World Directory of Minorities and Indigenous Peoples - Germany : Turks and Kurds
|Publisher||Minority Rights Group International|
|Cite as||Minority Rights Group International, World Directory of Minorities and Indigenous Peoples - Germany : Turks and Kurds, 2008, available at: http://www.refworld.org/docid/49749d1a41.html [accessed 25 January 2015]|
|Disclaimer||This is not a UNHCR publication. UNHCR is not responsible for, nor does it necessarily endorse, its content. Any views expressed are solely those of the author or publisher and do not necessarily reflect those of UNHCR, the United Nations or its Member States.|
German official statistics do not usually differentiate between Turks and Kurds, even though hostilities in Kurdistan/Turkey are reflected in relations between the two communities in Germany. Turks and Kurds represent the largest group of foreigner nationals in Germany, numbering 1.9 million in 2002. Another 800,000 are naturalized Germans. Turks are the largest group in the 3.5 million strong Muslim community, and they include followers of different denominations of Islam. Turks and Kurds who fled as political refugees have often maintained their opposition party allegiances, which include Islamic and Kurdish separatist parties. Turkish and Kurdish workers are represented in German trade unions and on works councils. There is an increasing number of Turkish businesses. Naturalized second-generation Turks have been voted in as members of the federal and state parliaments.
Turkish gastarbeiter were recruited in the 1960s through a bilateral agreement between the German and Turkish governments. The workers had short-term permits and were expected to return home and be replaced by others. This did not happen to the extent planned, mainly because German employers wanted to keep the workers they had trained. In 1973 recruitment ended, and most immigration since then has been for family reunification and asylum. By the 1990s some 70 per cent of the community was born in Germany, the children of immigrants who arrived between 1961 and 1973.
Approximately one-third of the original gastarbeiters were qualified workers, mainly men from urban areas of more developed parts of Turkey with high levels of education and professional skills. They worked in iron and steel processing, plastics, rubber, asbestos processing and other manufacturing sectors. The majority of Turk and Kurd women came as dependents, although most found work illegally as unskilled labour, particularly in the textile, electronics and food industries.
Many early Turkish and Kurdish immigrants of the 1960s were political activists and continued their activism in Germany They set up their political organizations in exile, and continued their adversity towards each other and the Turkish government. For the most part this was tolerated. But in September 1993, when the Turkish and German governments agreed cooperation on the social integration of Turkish people, the German government promised to investigate the activities of the Kurdistan Workers' Party (PKK). The PKK estimated it had 400,000 supporters in Germany, the majority of the Kurdish community there. One month later the German state banned the PKK and closed down Kurdish cultural organizations and the Kurdish press agency.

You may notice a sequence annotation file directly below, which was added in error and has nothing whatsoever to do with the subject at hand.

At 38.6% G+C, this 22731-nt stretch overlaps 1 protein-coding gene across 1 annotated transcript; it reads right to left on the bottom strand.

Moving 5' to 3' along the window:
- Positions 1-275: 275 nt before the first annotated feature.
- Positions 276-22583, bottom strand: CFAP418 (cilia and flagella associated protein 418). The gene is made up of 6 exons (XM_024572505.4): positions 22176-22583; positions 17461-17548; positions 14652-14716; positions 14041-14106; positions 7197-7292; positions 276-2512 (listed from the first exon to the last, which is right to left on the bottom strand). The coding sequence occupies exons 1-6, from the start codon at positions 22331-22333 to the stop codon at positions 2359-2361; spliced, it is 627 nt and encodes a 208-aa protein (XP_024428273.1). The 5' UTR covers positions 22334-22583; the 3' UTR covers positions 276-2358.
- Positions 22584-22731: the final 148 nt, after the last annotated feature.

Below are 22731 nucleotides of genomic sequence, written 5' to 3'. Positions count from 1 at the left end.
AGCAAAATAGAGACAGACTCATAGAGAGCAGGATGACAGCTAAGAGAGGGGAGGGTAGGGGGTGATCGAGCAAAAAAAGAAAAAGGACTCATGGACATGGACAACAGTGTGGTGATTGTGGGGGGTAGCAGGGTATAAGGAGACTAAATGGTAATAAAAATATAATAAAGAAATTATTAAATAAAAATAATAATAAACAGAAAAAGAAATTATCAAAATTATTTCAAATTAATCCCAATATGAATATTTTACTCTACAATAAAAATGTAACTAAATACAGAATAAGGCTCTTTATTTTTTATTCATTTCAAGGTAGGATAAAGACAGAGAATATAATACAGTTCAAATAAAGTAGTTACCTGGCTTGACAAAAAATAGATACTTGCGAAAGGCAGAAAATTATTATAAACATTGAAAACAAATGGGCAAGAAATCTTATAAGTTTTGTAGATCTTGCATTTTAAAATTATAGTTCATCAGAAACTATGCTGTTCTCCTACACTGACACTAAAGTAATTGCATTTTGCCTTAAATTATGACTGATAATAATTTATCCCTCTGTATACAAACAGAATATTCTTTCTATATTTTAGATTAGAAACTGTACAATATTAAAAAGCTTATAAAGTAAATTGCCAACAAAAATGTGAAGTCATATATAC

Turks and Kurds are disadvantaged in education, employment and housing. There have been acts of extreme violence, including murder, and discrimination against the communities for many years. Racism and right-wing extremism have increased in tandem with rising unemployment and the prospect of new immigrants following the accession of Central and East European countries to the European Union in 2004. The events of 11 September 2001 and the Madrid and London bombings in 2004 and 2005 increased negative attitudes towards Muslims.
All parents must pay to send their children to kindergarten and many Turkish and Kurdish families, like other low-income families, often cannot or do not afford this expense. As Turkish is spoken at home rather than German, many Turkish children start primary school with insufficient German. They are taught in their own language initially, but this sets them apart and sets them back in education, from which many never recover. Few Turkish children go to gymnasiums, the secondary schools that prepare students for university entrance. The German three-tier secondary school system, which directs children towards certain types of work from an early age, reinforces disadvantage on account of its inflexibility, and also fosters prejudice. Turkish and Kurdish workers have been regarded as unskilled or semi-skilled production workers, but the need for such workers is decreasing and disadvantages in education for the Turkish and Kurdish communities mean that the next generation is not obtaining the skills Germany now needs.
The number of entrepreneurs is increasing. There were over 60,000 Turkish entrepreneurs in Germany but only 36,000 Turkish students at university in 2005. A Turkish entrepreneur set up the first Turkish university in Germany in Berlin in 2001, specializing in business studies and IT, with the aim of improving community integration. The first graduates received their degrees in 2005. The university will link with universities in Turkey.
Religious education, including Islam, is offered in state schools in five states, and religious instruction is offered in non-state schools in four other states. The Turkish government and other Islamic governments provide some funding. The teachers are often trained in Turkey and the courses delivered in Turkish. There are naturalized German-Turkish members of parliament at the federal and state levels. Turkish actors and actresses, comedians, musicians, authors and artists raise the profile of Turkish culture within the mainstream.